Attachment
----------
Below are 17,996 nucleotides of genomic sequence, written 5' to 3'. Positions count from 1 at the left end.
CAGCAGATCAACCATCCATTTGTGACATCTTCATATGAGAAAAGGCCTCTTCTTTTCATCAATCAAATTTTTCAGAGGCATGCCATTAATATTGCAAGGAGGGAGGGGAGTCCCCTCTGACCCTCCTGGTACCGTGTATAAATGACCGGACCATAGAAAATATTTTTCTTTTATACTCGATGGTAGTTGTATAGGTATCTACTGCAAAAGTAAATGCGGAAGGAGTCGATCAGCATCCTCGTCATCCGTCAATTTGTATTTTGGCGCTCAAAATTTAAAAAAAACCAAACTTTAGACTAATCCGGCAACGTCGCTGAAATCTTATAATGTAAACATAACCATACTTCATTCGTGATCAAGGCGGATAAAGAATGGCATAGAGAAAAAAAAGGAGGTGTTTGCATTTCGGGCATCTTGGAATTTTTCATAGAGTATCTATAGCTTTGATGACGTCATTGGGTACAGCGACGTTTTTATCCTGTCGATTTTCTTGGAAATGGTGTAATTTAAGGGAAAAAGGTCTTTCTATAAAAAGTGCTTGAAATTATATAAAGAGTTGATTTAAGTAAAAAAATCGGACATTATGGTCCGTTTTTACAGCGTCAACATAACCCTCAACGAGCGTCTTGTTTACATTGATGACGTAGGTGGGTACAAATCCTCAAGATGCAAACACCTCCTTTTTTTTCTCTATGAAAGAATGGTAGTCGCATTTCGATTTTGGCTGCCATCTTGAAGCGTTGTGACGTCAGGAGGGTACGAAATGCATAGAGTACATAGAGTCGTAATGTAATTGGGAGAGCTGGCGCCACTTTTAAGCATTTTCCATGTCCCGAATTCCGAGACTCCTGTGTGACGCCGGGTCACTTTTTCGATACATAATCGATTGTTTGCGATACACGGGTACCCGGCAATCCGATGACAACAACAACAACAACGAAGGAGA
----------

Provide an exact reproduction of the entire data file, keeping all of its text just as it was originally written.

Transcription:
Below are 17,996 nucleotides of genomic sequence, written 5' to 3'. Positions count from 1 at the left end.
CAGCAGATCAACCATCCATTTGTGACATCTTCATATGAGAAAAGGCCTCTTCTTTTCATCAATCAAATTTTTCAGAGGCATGCCATTAATATTGCAAGGAGGGAGGGGAGTCCCCTCTGACCCTCCTGGTACCGTGTATAAATGACCGGACCATAGAAAATATTTTTCTTTTATACTCGATGGTAGTTGTATAGGTATCTACTGCAAAAGTAAATGCGGAAGGAGTCGATCAGCATCCTCGTCATCCGTCAATTTGTATTTTGGCGCTCAAAATTTAAAAAAAACCAAACTTTAGACTAATCCGGCAACGTCGCTGAAATCTTATAATGTAAACATAACCATACTTCATTCGTGATCAAGGCGGATAAAGAATGGCATAGAGAAAAAAAAGGAGGTGTTTGCATTTCGGGCATCTTGGAATTTTTCATAGAGTATCTATAGCTTTGATGACGTCATTGGGTACAGCGACGTTTTTATCCTGTCGATTTTCTTGGAAATGGTGTAATTTAAGGGAAAAAGGTCTTTCTATAAAAAGTGCTTGAAATTATATAAAGAGTTGATTTAAGTAAAAAAATCGGACATTATGGTCCGTTTTTACAGCGTCAACATAACCCTCAACGAGCGTCTTGTTTACATTGATGACGTAGGTGGGTACAAATCCTCAAGATGCAAACACCTCCTTTTTTTTCTCTATGAAAGAATGGTAGTCGCATTTCGATTTTGGCTGCCATCTTGAAGCGTTGTGACGTCAGGAGGGTACGAAATGCATAGAGTACATAGAGTCGTAATGTAATTGGGAGAGCTGGCGCCACTTTTAAGCATTTTCCATGTCCCGAATTCCGAGACTCCTGTGTGACGCCGGGTCACTTTTTCGATACATAATCGATTGTTTGCGATACACGGGTACCCGGCAATCCGATGACAACAACAACAACAACGAAGGAGA